Digital twin output functions for monitoring wind turbines

Research projects

Project Description:

Digital twin technologies enables the prediction of real-world performance of wind turbines based on a digitally constructed counterpart. By increasing the precision of digital twin performance brought about from new research and developments in this area, the operational efficiency of physical turbines can be increased – which will assist with the growth of offshore wind contributions to the UK’s power supply.

This PhD project aims to develop new knowledge for the creation of digital twins that will not only benefit wind farms, but a range of other engineering structures. By expanding on the underlying mathematical framework for combining physics and data based models, and accounting for uncertainties present in physical twins, a better set of methods for developing quantitative techniques in the creation of digital twin output functions can be mapped onto quantities of interest in the physical twin. In utilizing these output functions, geometrical and behavioral complexity can be incorporated whilst working with a relatively low number of system outputs.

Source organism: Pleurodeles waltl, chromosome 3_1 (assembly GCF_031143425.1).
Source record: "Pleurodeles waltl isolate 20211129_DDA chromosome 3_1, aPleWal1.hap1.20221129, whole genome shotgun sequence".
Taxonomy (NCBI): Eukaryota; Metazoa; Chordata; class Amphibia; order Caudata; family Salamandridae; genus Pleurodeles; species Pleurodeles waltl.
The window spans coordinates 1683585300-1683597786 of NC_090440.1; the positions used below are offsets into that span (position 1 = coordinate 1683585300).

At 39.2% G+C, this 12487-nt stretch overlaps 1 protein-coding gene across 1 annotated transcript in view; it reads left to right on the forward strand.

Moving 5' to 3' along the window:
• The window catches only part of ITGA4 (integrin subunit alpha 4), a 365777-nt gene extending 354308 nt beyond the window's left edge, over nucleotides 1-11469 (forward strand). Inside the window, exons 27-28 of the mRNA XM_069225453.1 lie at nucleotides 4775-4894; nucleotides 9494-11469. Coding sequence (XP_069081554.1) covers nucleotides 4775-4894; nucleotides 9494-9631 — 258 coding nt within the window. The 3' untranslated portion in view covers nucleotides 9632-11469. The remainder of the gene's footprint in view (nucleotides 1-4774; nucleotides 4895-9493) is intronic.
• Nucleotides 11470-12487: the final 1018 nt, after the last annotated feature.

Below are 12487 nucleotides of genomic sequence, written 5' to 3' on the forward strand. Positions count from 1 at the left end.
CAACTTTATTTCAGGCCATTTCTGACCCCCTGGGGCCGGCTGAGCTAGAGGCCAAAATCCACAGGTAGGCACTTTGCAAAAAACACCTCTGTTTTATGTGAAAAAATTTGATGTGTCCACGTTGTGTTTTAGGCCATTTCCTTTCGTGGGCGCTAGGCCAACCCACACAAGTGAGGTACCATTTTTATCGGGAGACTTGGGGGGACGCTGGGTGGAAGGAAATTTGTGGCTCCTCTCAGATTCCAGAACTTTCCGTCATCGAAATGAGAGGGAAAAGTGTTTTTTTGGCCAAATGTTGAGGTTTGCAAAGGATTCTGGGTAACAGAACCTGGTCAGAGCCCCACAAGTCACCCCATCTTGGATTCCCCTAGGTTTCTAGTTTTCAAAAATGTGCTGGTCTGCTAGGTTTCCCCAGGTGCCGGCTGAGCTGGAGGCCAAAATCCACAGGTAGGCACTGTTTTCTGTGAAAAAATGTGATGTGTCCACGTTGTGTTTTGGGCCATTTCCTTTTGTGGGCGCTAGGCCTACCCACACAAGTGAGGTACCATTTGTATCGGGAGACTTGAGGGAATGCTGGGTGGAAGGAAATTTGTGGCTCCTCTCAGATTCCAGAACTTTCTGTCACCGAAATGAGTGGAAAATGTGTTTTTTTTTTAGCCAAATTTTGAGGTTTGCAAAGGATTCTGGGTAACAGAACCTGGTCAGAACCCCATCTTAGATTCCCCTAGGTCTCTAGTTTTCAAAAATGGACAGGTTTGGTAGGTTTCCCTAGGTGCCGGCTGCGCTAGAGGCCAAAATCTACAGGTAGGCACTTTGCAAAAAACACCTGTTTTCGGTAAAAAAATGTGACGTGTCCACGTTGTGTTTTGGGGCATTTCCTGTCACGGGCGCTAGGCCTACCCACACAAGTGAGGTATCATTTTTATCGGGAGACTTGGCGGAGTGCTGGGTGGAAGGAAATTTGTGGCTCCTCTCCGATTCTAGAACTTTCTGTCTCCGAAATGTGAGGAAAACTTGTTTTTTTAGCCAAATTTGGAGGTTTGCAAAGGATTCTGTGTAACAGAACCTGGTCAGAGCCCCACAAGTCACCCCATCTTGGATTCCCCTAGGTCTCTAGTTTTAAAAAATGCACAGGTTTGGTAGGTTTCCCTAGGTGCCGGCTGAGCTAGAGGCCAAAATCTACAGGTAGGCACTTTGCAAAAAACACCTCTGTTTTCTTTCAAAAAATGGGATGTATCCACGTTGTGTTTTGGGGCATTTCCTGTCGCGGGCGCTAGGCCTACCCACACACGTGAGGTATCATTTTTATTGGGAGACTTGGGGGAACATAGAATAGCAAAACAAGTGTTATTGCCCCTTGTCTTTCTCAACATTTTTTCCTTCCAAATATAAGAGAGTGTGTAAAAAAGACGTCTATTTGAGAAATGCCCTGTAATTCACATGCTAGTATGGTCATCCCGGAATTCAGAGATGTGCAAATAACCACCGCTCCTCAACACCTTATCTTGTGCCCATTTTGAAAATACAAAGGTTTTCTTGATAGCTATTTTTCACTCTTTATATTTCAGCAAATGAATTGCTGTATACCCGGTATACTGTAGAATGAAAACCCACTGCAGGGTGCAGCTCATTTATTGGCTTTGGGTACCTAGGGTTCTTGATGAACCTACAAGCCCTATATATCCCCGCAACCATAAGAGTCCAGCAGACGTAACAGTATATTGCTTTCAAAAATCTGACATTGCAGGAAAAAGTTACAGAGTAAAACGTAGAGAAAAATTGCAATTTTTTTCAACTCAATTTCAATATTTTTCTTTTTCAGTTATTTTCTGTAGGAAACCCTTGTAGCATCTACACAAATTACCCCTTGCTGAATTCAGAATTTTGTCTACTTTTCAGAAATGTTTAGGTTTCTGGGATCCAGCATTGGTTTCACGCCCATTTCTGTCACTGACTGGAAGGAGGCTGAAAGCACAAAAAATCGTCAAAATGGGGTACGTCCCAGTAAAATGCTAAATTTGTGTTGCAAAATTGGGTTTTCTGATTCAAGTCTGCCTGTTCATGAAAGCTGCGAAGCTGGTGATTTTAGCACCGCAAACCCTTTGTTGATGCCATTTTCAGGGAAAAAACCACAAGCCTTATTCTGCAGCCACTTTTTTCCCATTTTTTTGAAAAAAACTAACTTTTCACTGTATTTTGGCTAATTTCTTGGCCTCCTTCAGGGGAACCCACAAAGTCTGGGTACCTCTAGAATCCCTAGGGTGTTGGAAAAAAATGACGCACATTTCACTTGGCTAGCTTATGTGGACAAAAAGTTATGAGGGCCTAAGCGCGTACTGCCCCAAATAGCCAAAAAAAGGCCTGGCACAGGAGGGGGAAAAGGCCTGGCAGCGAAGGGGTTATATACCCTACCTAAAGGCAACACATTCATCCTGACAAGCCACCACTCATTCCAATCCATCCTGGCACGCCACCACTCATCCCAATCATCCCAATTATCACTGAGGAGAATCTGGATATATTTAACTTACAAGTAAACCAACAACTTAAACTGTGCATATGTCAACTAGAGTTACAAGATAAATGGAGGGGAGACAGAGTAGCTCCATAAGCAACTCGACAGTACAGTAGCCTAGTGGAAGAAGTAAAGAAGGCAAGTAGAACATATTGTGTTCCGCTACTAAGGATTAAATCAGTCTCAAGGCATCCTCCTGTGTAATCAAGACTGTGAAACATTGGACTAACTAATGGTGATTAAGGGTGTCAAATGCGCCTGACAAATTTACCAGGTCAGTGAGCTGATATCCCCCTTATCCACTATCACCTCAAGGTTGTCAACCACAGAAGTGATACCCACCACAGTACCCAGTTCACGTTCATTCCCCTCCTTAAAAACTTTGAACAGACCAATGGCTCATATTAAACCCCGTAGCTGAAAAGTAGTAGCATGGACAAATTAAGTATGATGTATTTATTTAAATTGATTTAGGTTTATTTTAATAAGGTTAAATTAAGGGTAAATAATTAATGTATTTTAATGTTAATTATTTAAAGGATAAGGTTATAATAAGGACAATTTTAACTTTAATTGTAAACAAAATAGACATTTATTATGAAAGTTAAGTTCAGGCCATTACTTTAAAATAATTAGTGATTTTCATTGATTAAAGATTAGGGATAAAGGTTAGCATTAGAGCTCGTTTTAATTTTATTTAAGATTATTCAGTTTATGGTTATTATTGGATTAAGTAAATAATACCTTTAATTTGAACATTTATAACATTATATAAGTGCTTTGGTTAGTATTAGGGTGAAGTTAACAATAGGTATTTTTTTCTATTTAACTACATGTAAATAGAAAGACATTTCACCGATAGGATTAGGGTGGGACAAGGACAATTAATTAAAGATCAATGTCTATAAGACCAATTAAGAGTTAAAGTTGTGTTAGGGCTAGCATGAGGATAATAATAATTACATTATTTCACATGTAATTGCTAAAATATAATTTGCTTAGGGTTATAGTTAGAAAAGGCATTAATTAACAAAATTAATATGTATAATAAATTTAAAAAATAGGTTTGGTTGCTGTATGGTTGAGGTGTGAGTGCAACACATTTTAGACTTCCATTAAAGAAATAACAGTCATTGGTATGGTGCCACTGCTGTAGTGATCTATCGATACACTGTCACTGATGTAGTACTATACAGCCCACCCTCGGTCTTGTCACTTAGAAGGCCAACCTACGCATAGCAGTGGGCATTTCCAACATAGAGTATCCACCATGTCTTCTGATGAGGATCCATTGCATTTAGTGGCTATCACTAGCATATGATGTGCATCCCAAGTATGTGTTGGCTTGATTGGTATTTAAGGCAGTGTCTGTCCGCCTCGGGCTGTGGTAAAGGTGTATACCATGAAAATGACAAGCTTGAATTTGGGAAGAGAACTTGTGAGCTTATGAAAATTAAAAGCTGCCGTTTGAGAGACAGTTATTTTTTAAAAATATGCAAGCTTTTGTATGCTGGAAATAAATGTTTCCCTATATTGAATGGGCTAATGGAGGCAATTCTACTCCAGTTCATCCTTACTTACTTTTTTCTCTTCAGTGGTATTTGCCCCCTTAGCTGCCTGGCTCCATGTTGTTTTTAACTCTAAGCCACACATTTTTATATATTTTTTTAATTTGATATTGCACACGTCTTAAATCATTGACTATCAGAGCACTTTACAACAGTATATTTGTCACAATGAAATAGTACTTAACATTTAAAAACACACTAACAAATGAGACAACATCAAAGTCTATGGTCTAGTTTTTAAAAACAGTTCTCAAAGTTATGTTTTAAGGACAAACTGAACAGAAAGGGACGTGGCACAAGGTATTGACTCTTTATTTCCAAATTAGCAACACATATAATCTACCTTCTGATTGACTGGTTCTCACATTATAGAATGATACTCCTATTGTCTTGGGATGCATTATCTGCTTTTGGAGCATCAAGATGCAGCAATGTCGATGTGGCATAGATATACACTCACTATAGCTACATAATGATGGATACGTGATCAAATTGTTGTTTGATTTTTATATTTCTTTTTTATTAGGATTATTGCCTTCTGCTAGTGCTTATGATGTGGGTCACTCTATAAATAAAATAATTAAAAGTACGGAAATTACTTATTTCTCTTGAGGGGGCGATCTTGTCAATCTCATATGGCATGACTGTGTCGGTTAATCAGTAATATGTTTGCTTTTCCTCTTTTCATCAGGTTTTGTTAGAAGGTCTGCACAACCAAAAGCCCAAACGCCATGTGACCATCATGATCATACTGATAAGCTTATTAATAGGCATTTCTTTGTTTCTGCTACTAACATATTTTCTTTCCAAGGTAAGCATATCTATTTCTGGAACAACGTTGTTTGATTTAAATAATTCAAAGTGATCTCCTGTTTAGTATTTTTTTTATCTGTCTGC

The novelty of this approach is found in the combination of (i) time evolving dynamics models that capture the best physics-based knowledge with, (ii) statistical models to represent uncertainty, and (iii) machine learning and optimisation techniques to support operational decisions and enhance the overall system knowledge. These elements in conflation will allow for greater accuracy in the creation of digital twins and measurement of outputs, and in structural health monitoring throughout the lifecycle of the physical asset from design, through operation, to end of life. Only by achieving this can the digital asset truly fulfil its role as a proxy for important design/operation and asset management decisions throughout the lifetime of the asset.

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